Male and Female Buffalo Dancers with Drummer [SOLD]


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Tonita Vigil Peña, Quah Ah, San Ildefonso Pueblo Painter

This painting represents participants of the Buffalo Dance at San Ildefonso as sponsored by the Summer Kiva, a dance reportedly not performed by this group in the last 25 years.  In this dance, there are only Buffalo Dancers, unlike the Animal Dances that feature Buffalo, Deer, Antelope and Ram Dancers.  This painting is excellent ethnographic documentation on a dance no longer performed at San Ildefonso but was performed when Tonita Vigil Peña (1893-1949) Quah Ah was a child living at the pueblo before her move to Cochiti Pueblo.  It is not likely that other artists of a later generation will ever paint this dance as they have not seen it and are not likely to see it in the future. Tonita obviously witnessed the dance and documented it well for future generations.

Tonita’s Tewa name was Quah Ah.  She did not have an easy early life.  She lost her mother and sister when she was 12 years old and then her dad sent her from San Ildefonso, her native pueblo, to live with an aunt and uncle at Cochiti Pueblo, so she essentially lost her father at that time as well.  She had to learn new customs, dances, songs and even a new language, Keres, which was spoken at Cochiti, rather than her native Tewa Language. She lived at Cochiti for the remainder of her life and passed away in 1949.

In 1908—at just 15 years old— Peña married Juan Rosario Chavez, who was 20 years old.  Chavez passed away three years after their marriage. She married Felipe Herrera in 1913.  He died in a work accident in 1920. Her third husband, Epitacio Arquero, outlived Tonita by a few years.  They had a loving marriage and produced five children.  By the time Tonita was 25 years old, she was a successful easel artist, and her work was being shown in museum exhibitions and in commercial art galleries in Santa Fe and Albuquerque. She painted what she knew best — scenes of life at the pueblo — mostly ceremonial dances and everyday events. She is still considered one of the best female Indian artists of all time.

This three-figure flat-style composition illustrates why Peña is such a notable figure in the world of Native art—not because of her status as a pioneering female, but because of the quality of her work.  Here, she presents an image that is at once charming and expertly crafted. On the left, a beautifully adorned female dancer carries evergreen boughs. On the right, a man wearing a long feathered headdress plays a Pueblo drum.  Each of these figures is turned towards the figure in the center: an intricately detailed buffalo dancer, pictured in motion. The dancer’s ceremonial regalia is, as per Peña’s usual, pictured in incredible detail. In an interesting outside-of-the-box decision, Peña placed the drummer slightly closer to the viewer than the other two dancers, adding a subtle bit of depth to this excellent painting.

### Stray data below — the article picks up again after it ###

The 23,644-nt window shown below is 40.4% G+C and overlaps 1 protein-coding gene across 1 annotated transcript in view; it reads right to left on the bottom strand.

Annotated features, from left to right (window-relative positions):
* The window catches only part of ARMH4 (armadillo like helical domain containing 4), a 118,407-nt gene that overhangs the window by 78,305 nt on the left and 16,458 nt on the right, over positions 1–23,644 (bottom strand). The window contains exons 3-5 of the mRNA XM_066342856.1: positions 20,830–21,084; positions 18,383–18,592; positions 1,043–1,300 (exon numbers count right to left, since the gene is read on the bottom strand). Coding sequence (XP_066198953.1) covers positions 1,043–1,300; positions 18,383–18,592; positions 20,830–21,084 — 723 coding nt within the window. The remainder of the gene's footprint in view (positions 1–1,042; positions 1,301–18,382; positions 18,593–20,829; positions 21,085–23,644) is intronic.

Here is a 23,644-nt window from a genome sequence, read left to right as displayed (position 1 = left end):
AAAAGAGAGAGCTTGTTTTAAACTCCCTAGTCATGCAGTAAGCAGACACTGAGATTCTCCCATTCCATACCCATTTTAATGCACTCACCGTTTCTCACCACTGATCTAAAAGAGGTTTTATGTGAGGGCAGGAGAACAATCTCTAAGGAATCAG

Artist Signature - Tonita Vigil Peña (1893-1949) Quah AhPeña’s signature evolved over the course of her career.  Today, these variations inform collectors as they determine dates for her pieces.  In the early 1930s, she began using small combinations of cloud, rain, and storm 
motifs—like the one seen in this painting’s lower right corner—in conjunction with her name or names, sometimes using the names with the motifs. These became more intricate and complicated in design as time went on, and were used until her death.  Remarkably, Tonita never repeated the same design, but always used a different combination on each painting.


Condition: this painting of a Male and Female Buffalo Dancers with Drummer appears to be in original condition and framed with archival materials.

Provenance: from the personal collection of Santa Fe dealer and collector Martha (Marti) Struever who passed away in August 2017.  This painting was hanging near the front door of her home.

Recommended Reading: Tonita Peña by Samuel Lewis Gray

Close up view of this Buffalo Dance procession.

Tonita Vigil Peña, Quah Ah, San Ildefonso Pueblo Painter
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